Discussion paper on...
the proposed Correctional Agency
In the 2003 Scottish Parliament Manifesto the
Labour Party proposed setting up
"…a single agency - the Correctional Service
for Scotland - staffed by professionals and covering prison and
community based sentences to maximise the impact of punishment,
rehabilitation and protection offered by our justice system."
The Partnership Agreement between Labour and
the Liberal Democrats states:
"We will publish proposals for consultation for
a single agency to deliver custodial and non-custodial sentences
in Scotland with the aim of reducing reoffending rates."
The proposals will be in a Consultation Document.
It was anticipated prior to the summer recess but didn't appear
and is now expected early in the autumn.
With no Consultation Document at present, the
constitution, remit and governance of the new Agency are all speculative.
This briefing gives a quick summary of the history of the proposals
and some UNISON concerns. It also sets out some possible arguments
both for and against the proposal - this is purely to inform discussion
about how best to approach the forthcoming consultation and parliamentary
progress of the Correctional Agency proposals.
Branches are invited to consider the issues raised
in this paper and suggest a UNISON position on the proposed Agency,
with arguments to counter the Executive's arguments in favour
of it. These will be used in the official response to the consultation
and any evidence given by UNISON on the Bill.
- All four main political parties in Scotland want to be seen
to be getting tougher on crime and making the public feel safer
in their communities.
- The coalition government has put forward proposals for tackling
anti-social behaviour, improving witness protection, making
greater use of community-based 'restorative justice' punishments
and making the courts system more efficient.
- Concerns have been expressed about the high rate of re-offending
in Scotland: recent Scottish Executive statistics say that 42%
of offenders are reconvicted within two years (broken down into
61% of this coming from custodial sentences, 42% from Community
Service Orders and 57% from probation).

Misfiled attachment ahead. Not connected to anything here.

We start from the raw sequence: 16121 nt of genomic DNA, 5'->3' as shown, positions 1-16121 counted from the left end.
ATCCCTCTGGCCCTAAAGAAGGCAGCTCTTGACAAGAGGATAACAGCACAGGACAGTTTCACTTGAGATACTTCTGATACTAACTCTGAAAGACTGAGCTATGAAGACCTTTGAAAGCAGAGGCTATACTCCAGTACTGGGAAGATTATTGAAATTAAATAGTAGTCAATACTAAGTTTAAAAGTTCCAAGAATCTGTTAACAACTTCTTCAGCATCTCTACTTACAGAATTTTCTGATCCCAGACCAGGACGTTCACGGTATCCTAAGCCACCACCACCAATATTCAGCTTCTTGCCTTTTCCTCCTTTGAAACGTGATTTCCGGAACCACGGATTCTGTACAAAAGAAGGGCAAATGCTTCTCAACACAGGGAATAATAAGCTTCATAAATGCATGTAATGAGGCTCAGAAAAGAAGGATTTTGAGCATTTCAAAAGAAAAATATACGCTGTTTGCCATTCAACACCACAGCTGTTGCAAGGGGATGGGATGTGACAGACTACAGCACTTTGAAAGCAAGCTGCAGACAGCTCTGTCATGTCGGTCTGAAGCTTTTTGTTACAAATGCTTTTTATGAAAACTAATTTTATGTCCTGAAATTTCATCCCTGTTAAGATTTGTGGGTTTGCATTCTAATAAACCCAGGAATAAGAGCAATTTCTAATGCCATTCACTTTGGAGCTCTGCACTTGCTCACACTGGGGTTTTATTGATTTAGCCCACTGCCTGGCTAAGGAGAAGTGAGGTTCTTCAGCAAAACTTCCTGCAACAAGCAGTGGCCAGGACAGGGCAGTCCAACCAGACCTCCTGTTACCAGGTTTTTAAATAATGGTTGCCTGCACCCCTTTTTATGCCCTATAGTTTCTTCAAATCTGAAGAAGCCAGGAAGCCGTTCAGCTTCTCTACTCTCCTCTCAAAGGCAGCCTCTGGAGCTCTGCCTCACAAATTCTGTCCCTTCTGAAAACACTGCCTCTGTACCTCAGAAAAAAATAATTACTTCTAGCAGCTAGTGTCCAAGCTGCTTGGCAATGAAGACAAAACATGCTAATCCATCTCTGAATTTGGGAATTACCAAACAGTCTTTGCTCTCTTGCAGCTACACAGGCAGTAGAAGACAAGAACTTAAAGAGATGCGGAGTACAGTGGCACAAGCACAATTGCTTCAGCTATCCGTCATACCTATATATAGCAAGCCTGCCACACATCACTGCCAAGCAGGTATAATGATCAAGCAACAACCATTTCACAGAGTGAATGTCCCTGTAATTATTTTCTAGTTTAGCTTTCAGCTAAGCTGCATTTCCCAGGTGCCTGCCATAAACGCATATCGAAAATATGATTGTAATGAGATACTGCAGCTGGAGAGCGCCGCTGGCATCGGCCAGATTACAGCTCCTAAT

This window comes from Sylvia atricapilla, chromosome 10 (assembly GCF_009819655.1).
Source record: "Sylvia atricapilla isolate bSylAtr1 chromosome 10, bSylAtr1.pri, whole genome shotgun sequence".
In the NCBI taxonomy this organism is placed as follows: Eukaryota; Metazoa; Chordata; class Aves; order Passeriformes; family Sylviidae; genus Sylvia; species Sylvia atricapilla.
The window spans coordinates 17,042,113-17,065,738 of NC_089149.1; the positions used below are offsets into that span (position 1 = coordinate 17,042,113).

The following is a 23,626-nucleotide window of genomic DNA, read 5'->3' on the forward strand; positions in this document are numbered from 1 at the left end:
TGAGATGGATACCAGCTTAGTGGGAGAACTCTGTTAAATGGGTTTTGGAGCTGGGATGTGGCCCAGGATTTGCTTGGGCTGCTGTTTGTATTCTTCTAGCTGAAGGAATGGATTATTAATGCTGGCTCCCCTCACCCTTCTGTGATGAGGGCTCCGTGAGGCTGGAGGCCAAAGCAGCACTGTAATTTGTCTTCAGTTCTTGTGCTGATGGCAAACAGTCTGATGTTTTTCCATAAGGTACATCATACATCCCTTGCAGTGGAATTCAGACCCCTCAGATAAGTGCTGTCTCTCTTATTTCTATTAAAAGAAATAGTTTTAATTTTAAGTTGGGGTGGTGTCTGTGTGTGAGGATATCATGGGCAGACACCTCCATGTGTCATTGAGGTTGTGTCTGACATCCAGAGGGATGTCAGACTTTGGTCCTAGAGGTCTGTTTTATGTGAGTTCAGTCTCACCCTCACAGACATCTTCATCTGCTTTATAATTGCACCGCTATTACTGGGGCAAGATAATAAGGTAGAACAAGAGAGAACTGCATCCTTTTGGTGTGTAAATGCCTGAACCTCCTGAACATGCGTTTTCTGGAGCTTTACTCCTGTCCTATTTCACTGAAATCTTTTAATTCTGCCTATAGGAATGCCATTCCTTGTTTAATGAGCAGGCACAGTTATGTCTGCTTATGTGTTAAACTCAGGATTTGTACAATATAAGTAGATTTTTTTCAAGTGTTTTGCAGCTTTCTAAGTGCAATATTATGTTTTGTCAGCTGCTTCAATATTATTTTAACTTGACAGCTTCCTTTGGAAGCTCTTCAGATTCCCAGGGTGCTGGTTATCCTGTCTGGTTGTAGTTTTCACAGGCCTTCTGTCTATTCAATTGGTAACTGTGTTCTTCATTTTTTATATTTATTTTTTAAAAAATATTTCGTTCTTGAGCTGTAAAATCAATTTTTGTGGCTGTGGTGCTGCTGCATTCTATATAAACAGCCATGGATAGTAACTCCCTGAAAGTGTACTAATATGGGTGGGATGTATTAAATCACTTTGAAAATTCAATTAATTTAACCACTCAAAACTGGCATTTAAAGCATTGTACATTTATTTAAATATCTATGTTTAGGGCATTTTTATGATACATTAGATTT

- That two different organisations deal with custodial punishments
(SPS) and community-based sentences (Criminal Justice Social
Work) is seen as a barrier to greater use of community-based
- Single agencies are used in other countries - Denmark, Sweden
and Canada. It has been argued that those jurisdictions have
lower re-offending rates, make greater use of community-based
sentencing and have more successful rehabilitation programmes.
Arguments for a Correctional Agency
- Will provide a seamless transition for offenders sentenced
to custodial punishment from prison to community rehabilitation.
- Avoids duplication of administrative resources between the
SPS and criminal justice social work.
- Criminal justice social work is 100% ring-fence funded by
central government anyway so there is a limit to local control
at the moment.
- Will enable greater and more efficient use of community-based
restorative justice (which is the key theme of the recent proposals
to tackle anti-social behaviour).
- A new Agency will give a fresh start and help improve public
confidence in the criminal justice system.
- A single agency will improve public protection by removing
some of the potential for communication breakdown between the
custodial side and the community based side.
- It merely creates another quango to deal with an area currently
under local authority control and is another example of a centralising
government removing powers and responsibilities from local control.
- Although the service funding is ring-fenced local authorities
still have discretion over the programmes that can be adopted
and the manner of working with other local authority services.
- The culture clash and different ethos of the prison service
and social work.
- The inevitable disruption that would be caused in the transitional
phase between the existing system and the new Agency, which
could reduce public confidence in the service, and in the early
stages of the new Agency.
- Is this a way to gloss over a lack of funding for restorative
justice and rehabilitation programmes and a way of reducing
staffing levels in the interests of 'efficiency'? The Executive
have already stated that they do not expect the Correctional
Agency to cost more than the current figure for the SPS and
criminal justice social work provision, although they do expect
additional costs In the transitional period.
Possible lines of attack?
- What are the real reasons for the high rate of re-offending
in Scotland, other than perceived inefficiencies in the current
multi-agency set-up? Any examples of funding constraints? Recruitment
and retention difficulties? Would a new Agency help or hinder
recruitment and retention of staff?
- What are the real barriers to greater use of community-based
punishments and restorative justice? Funding and staffing levels
again? A reluctance by courts and Children's Panels to consider
them effective punishments?
- How else can public confidence in the criminal justice system
- Find out other organisations' attitudes to the proposals and
link in with them if appropriate: Howard League, APEX Scotland,
SACRO, Scottish Consortium on Crime and Criminal Justice. None
of these organisations have publicly stated their position on
the Correctional Agency yet.
Please submit any comments on this paper to the P&I team:
Dave Watson: email@example.com
@ the P&I Team
14 West Campbell St
Tel: 0845 355 0845
Fax: 0141 221 8953